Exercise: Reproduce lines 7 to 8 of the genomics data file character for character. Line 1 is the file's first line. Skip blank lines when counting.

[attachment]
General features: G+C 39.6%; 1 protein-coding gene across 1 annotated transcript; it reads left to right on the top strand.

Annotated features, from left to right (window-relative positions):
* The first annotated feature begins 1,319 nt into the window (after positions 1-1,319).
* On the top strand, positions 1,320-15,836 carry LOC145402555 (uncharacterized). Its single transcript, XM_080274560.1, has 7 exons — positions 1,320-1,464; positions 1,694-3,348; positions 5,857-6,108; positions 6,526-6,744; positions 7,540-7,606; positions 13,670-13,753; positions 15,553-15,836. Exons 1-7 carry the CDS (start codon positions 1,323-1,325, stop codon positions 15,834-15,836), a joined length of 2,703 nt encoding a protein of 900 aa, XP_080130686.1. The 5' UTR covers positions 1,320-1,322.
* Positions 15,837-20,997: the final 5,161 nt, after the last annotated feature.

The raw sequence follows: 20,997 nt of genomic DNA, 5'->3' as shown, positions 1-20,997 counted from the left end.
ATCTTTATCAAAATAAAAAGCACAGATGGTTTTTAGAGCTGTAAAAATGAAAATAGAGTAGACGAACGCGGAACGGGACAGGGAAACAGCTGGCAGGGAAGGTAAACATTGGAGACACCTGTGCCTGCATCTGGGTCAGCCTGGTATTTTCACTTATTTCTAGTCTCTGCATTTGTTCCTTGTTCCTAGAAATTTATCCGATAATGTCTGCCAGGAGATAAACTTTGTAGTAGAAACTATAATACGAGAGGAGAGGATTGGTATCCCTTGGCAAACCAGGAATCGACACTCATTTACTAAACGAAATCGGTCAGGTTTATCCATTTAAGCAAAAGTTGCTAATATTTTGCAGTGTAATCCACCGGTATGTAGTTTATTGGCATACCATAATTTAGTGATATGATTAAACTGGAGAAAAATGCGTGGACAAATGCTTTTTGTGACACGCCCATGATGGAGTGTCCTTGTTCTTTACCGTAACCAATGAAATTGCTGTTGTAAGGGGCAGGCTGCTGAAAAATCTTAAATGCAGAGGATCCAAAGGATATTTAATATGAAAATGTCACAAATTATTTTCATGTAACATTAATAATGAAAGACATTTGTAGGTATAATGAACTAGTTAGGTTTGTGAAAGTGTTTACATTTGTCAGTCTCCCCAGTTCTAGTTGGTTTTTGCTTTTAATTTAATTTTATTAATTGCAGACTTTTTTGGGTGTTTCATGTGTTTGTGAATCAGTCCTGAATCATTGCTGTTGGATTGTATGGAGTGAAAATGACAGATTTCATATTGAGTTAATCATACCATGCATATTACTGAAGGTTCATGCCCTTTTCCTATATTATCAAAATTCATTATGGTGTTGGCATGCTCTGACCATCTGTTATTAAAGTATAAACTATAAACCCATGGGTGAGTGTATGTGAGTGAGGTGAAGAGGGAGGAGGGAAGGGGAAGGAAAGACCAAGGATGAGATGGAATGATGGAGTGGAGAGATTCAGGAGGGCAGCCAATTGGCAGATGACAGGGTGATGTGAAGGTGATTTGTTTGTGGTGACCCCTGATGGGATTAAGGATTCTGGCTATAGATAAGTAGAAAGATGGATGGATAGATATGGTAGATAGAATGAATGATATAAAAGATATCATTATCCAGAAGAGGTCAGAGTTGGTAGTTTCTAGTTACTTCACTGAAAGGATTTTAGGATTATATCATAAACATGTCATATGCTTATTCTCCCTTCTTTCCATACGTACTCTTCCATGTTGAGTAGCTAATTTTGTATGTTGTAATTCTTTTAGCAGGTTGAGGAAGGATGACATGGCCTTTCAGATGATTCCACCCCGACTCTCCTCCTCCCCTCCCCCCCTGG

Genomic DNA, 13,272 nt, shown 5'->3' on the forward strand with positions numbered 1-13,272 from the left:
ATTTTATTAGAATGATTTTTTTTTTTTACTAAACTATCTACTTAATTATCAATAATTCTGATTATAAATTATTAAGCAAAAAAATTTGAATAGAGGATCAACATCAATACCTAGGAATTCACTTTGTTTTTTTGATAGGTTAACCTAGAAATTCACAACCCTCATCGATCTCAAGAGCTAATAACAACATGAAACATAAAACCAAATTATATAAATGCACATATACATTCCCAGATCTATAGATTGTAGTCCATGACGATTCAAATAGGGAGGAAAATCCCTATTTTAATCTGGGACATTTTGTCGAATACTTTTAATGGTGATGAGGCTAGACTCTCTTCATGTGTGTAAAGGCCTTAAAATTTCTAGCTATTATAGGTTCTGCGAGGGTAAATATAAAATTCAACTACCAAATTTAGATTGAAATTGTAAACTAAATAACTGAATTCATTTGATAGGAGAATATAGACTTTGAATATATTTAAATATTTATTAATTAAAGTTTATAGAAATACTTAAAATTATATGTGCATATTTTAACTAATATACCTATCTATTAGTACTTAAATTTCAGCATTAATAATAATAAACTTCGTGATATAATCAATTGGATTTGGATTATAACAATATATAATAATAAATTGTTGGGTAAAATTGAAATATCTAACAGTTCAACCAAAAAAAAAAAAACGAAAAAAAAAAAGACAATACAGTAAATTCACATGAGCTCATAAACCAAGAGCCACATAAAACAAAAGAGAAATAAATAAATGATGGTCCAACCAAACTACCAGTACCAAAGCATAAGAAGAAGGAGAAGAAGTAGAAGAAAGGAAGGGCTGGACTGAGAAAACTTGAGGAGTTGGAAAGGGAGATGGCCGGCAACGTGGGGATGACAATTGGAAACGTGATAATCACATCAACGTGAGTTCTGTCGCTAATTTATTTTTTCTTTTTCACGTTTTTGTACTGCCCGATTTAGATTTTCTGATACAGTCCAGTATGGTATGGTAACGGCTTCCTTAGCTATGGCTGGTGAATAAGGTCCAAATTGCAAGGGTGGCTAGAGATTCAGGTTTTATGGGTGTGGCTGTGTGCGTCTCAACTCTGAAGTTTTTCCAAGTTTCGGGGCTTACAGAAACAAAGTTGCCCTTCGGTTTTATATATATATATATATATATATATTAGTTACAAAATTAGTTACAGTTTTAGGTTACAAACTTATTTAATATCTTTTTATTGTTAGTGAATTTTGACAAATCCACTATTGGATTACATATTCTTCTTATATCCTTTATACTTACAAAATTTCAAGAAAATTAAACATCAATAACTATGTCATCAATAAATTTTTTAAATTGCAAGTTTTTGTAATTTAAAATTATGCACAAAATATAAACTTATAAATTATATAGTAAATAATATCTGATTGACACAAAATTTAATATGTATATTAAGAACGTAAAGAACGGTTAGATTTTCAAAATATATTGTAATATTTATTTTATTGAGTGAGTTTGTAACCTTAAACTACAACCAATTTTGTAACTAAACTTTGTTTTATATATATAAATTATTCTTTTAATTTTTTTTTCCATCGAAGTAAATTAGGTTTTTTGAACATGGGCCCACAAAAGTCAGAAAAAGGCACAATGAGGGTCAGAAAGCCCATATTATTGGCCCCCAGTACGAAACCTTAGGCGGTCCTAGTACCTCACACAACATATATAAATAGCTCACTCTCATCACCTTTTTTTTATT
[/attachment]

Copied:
ATCTTTATCAAAATAAAAAGCACAGATGGTTTTTAGAGCTGTAAAAATGAAAATAGAGTAGACGAACGCGGAACGGGACAGGGAAACAGCTGGCAGGGAAGGTAAACATTGGAGACACCTGTGCCTGCATCTGGGTCAGCCTGGTATTTTCACTTATTTCTAGTCTCTGCATTTGTTCCTTGTTCCTAGAAATTTATCCGATAATGTCTGCCAGGAGATAAACTTTGTAGTAGAAACTATAATACGAGAGGAGAGGATTGGTATCCCTTGGCAAACCAGGAATCGACACTCATTTACTAAACGAAATCGGTCAGGTTTATCCATTTAAGCAAAAGTTGCTAATATTTTGCAGTGTAATCCACCGGTATGTAGTTTATTGGCATACCATAATTTAGTGATATGATTAAACTGGAGAAAAATGCGTGGACAAATGCTTTTTGTGACACGCCCATGATGGAGTGTCCTTGTTCTTTACCGTAACCAATGAAATTGCTGTTGTAAGGGGCAGGCTGCTGAAAAATCTTAAATGCAGAGGATCCAAAGGATATTTAATATGAAAATGTCACAAATTATTTTCATGTAACATTAATAATGAAAGACATTTGTAGGTATAATGAACTAGTTAGGTTTGTGAAAGTGTTTACATTTGTCAGTCTCCCCAGTTCTAGTTGGTTTTTGCTTTTAATTTAATTTTATTAATTGCAGACTTTTTTGGGTGTTTCATGTGTTTGTGAATCAGTCCTGAATCATTGCTGTTGGATTGTATGGAGTGAAAATGACAGATTTCATATTGAGTTAATCATACCATGCATATTACTGAAGGTTCATGCCCTTTTCCTATATTATCAAAATTCATTATGGTGTTGGCATGCTCTGACCATCTGTTATTAAAGTATAAACTATAAACCCATGGGTGAGTGTATGTGAGTGAGGTGAAGAGGGAGGAGGGAAGGGGAAGGAAAGACCAAGGATGAGATGGAATGATGGAGTGGAGAGATTCAGGAGGGCAGCCAATTGGCAGATGACAGGGTGATGTGAAGGTGATTTGTTTGTGGTGACCCCTGATGGGATTAAGGATTCTGGCTATAGATAAGTAGAAAGATGGATGGATAGATATGGTAGATAGAATGAATGATATAAAAGATATCATTATCCAGAAGAGGTCAGAGTTGGTAGTTTCTAGTTACTTCACTGAAAGGATTTTAGGATTATATCATAAACATGTCATATGCTTATTCTCCCTTCTTTCCATACGTACTCTTCCATGTTGAGTAGCTAATTTTGTATGTTGTAATTCTTTTAGCAGGTTGAGGAAGGATGACATGGCCTTTCAGATGATTCCACCCCGACTCTCCTCCTCCCCTCCCCCCCTGG

Genomic DNA, 13,272 nt, shown 5'->3' on the forward strand with positions numbered 1-13,272 from the left: